THE LANDLORD

Hal Ashby’s wry, acidic social satire is a potent, deeply observant and only slightly exaggerated portrait of modern race relations in America. Elgar Enders (Beau Bridges) is a shiftless 29-year-old man, the son of a wealthy New York family, who is looking for a direction in life. From the guest house behind his parents’ palacial estate, he can just about see opportunity on the horizon, just on the other side of his golden bars. So, Elgar decides to become the landlord for a run-down tenement building in a mostly black neighborhood in New York City. Soon, he’s moving in and meeting the neighbors, who range from a soul food-cooking palm reader (Pearl Bailey) to Miss Sepia 1957 (Diana Sands), a lovely woman who is married to a troubled black militant named Copee (Louis Gossett Jr.). While Copee is in jail, Elgar and Copee’s wife make love and she becomes pregnant. This puts kinks in a burgeoning relationship that Elgar may be forming with the lovely Lanie (Marki Bey), a light-skinned black girl with partial Irish roots who Elgar meets in a black nightclub one night. Meanwhile, Elgar’s mother (Lee Grant), an over-the-top racist who sugarcoats her despicable views in would-be political correctness, disowns him but tries to reason with him about his current lifestyle choices. Hal Ashby, making his directorial debut here, has a keen eye for absurdist humor and sharp satire – from the surrealistic visions of Elgar’s mother, who imagines the absolute worst stereotypes before there’s even a chance to take a breath and think, to the clear-eyed racially-based observations of the screenplay by Bill Gunn,  adapted from the novel by Kristin Hunter; notice in particular a great dinner scene where Elgar lays out on the table exactly what thoughts and feelings he’s grown to bottle up over time about his family, and how he expresses them. In Bridges, Ashby finds a sweet, dough-faced and sorta dumb-looking young guy to play the sweet, dough-faced and sorta dumb-looking young jerk at the story’s center; you don’t exactly “like” him, but you’re interested to see how he turns out all the same. This is, above all, a smart and clever polemical that is worthy of serious consideration.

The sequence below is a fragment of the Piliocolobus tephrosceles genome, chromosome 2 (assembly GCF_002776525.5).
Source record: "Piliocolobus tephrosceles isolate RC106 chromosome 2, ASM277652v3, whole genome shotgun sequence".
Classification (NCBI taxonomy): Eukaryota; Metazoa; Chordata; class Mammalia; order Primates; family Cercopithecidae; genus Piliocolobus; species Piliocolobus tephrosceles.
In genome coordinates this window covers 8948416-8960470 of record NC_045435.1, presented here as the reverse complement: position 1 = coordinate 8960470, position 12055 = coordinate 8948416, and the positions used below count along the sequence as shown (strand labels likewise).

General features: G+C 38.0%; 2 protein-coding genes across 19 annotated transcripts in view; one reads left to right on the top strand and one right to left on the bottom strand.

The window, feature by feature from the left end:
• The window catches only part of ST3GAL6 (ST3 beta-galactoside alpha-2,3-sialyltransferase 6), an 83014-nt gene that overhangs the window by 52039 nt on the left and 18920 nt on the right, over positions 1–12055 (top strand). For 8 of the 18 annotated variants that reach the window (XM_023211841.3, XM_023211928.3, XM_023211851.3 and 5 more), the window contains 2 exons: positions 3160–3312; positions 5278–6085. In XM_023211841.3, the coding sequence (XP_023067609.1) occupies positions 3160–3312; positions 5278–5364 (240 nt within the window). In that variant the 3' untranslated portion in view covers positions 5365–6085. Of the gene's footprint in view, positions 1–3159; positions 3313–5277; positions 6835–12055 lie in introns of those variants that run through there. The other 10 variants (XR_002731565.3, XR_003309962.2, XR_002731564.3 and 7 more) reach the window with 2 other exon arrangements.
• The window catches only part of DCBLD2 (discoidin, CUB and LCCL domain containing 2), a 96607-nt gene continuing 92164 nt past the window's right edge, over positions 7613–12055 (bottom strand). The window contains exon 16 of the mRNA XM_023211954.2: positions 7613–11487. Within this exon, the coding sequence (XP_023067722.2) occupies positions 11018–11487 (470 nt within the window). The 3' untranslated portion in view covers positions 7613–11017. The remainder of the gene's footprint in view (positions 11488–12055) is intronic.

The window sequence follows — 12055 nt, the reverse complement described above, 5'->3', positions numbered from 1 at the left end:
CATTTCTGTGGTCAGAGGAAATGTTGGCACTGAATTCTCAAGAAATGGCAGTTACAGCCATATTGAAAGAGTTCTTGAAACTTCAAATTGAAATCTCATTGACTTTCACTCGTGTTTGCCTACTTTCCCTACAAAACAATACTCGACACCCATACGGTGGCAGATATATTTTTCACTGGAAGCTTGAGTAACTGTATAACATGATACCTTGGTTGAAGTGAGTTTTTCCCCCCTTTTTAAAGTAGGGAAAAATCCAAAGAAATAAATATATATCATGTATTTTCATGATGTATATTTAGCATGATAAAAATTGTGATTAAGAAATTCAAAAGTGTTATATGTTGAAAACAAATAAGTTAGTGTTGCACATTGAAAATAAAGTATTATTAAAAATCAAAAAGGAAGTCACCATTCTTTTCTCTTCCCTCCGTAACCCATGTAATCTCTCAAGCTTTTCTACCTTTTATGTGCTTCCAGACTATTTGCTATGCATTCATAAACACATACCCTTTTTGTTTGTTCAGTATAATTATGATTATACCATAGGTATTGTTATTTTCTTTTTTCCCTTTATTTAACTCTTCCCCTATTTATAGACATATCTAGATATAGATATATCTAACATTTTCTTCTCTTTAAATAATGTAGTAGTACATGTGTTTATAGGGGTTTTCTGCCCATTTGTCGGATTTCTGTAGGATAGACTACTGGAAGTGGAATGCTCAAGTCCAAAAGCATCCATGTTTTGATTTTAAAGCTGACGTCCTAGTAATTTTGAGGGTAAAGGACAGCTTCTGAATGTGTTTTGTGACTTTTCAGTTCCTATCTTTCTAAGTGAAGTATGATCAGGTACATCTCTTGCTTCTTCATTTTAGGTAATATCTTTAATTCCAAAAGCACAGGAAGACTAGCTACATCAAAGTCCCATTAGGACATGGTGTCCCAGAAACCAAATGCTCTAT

NOTE: Ashby would go on to direct “Harold and Maude” (1971), “The Last Detail” (1973), “Coming Home” (1978) and “Being There” (1979), among others.

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